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The Canadian Nuclear FAQ  

by Dr. Jeremy Whitlock


Published in the October 2007 issue of the Canadian Nuclear Society Bulletin, Vol.28, No.3.

It Was the Best of Technologies, It Was the Worst of Technologies

by Jeremy Whitlock

And now, dear students, please cast aside all you've learned thus far in Social Behavioral Analysis 101, and accompany me on a journey to the erratic side of mass psychology.

Consider, if you will, the morning of July 16, 2007, when a magnitude 6.8 earthquake shook the northwest coast of Honshu, Japan, wreaking $100 billion in damage that killed 11 people, injured 1000 others, flattened hundreds of homes, and left about 9,000 refugees.

In one of the biggest non-events of that day, all four operating units at the nearby Kashiwazaki-Kariwa nuclear plant shut down without incident, as designed. Happily, this transpired despite the plant's location a mere 16 km from the epicentre, with local accelerations significantly exceeding the seismic qualification of the station.

Unhappily for thousands, the seismic qualifications were similarly exceeded for most structures in the region, and while that fact boggles the mind in one of the most earthquake-prone and technologically advanced countries on the planet, it remains a reassuring fact that the inherent conservatism of reactor design allowed the cores at the world's largest nuclear plant to safely shut down and remain protected despite the shortcomings of the seismic code.

But, to the crux: Ask anyone about Japanese earthquakes and you'll hear of the reactor that burned, the incompetent engineers, the radiation leaks, and how all this makes reactors anywhere on the planet an insane idea. ("We Almost Lost Niigata!", the inevitable rallying cry)

Not that there wasn't a fire (in a transformer), some structural damage, and a minor radiation leak that pales next to what is likely found in municipal wastewater. But in terms of human suffering, it was a non-event.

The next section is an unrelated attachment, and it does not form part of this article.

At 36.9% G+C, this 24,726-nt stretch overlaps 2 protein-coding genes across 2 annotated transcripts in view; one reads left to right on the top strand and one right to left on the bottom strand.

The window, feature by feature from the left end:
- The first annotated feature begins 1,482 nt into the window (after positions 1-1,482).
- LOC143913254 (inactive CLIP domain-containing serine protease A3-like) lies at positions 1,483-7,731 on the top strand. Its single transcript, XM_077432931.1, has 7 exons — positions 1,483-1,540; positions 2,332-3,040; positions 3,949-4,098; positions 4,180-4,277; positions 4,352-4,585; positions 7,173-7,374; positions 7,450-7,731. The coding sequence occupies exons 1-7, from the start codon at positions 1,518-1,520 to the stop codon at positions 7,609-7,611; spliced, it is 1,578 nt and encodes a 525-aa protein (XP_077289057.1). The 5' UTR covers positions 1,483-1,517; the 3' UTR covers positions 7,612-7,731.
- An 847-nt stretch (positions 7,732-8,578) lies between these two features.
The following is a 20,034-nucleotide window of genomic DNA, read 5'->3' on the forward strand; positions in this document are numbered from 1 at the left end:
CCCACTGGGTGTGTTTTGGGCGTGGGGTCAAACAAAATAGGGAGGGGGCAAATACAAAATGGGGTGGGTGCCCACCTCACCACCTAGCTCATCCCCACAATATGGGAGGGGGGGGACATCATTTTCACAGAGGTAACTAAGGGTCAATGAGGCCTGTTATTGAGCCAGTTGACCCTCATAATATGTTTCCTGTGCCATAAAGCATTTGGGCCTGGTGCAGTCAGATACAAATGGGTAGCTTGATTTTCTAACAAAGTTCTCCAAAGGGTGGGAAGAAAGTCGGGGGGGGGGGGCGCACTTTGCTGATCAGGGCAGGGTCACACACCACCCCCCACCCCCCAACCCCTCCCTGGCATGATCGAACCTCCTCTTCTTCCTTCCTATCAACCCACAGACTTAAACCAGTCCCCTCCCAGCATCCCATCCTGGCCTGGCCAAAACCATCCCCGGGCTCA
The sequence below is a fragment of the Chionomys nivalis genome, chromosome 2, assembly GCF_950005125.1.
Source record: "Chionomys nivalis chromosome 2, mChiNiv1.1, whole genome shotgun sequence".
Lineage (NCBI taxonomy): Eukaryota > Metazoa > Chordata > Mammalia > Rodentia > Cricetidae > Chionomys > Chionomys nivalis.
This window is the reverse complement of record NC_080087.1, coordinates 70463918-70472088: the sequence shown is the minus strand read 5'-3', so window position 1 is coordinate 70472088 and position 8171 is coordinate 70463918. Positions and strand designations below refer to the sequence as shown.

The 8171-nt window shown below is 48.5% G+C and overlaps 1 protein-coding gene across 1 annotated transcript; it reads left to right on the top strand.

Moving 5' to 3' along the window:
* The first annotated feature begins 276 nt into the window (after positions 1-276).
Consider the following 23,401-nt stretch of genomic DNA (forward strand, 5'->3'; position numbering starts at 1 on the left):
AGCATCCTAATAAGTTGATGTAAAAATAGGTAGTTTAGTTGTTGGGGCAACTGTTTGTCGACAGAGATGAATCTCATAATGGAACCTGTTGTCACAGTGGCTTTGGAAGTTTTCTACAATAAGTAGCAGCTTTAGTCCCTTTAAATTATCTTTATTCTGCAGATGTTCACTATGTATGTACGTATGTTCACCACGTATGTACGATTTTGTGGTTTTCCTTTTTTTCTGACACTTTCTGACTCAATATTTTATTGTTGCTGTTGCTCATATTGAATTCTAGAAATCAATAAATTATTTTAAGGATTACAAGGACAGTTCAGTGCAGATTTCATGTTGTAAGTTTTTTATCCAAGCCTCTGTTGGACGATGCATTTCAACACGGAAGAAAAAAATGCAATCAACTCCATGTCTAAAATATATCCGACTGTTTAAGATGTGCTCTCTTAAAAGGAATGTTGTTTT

It was more than a non-event; it was soaring testament to the foresight and conservatism of reactor safety designers. It was a gushing good-news story that screamed: "If Mother Nature does the unexpected, probably the best place to be is inside a nuclear facility!" (And that goes for terrorism too, by gum.)

So why the mix of fortunes, an age of wisdom and an age of foolishness?

Quite simply, there are two nuclear technologies: one of Light and the other of Darkness. There is the nuclear world that most governments and scientists know, and the one that the people know. Both exist. Both are as real as a heart attack on a congested freeway during an unnecessary evacuation.

The virtual nuclear world (the one that killed millions after Chernobyl, almost destroyed half of Japan and not to mention Harrisburg, Pennsylvania, and routinely accounts for most of the deformities and disease within 100 km of each nuclear installation) is a powerful construct of the mass consciousness: a "memoid" if you will, held together by half-century-old memes as strong as the day Oppenheimer became a shatterer of worlds.

It was memoid marketing that drove Energy Probe to label the Canadian deep geological disposal plan for nuclear waste as "50% safe", prompted by a federal environmental review that declared the technology "technically sound" but "unsafe from a social perspective". That bridge crossed the two worlds, and upon that bridge the next many decades of Canadian nuclear used fuel management will be built.

Moreover - and this is the point - it is the only way that used fuel management can ever happen.

This yin and yang, after all, are deeply rooted in the nuclear psyche. One could easily argue that the memoid nuclear is much bigger and more real than the real nuclear.


It is clearly good that we can detect radiation down to the decay of single atoms. It is also clearly bad that we can detect radiation down to the decay of single atoms (witness the worldwide angst over a handful of becquerels at Kashiwazaki-Kariwa).

It is clearly good that we can store all of our waste product in one place. It is clearly bad that we can store all of our waste product in one place.

It is good that fission offers millions of times higher energy density than any other energy source. It is bad that fission puts this much energy all in one place.

Ergo, nuclear technology has the best safety and environmental record of any energy source. Nuclear technology has the worst safety and environmental record of any energy source.

We have everything before us, we have nothing before us; we are all going directly to Heaven, we are all going the other way.

Discussion welcome.

©2011 Jeremy Whitlock

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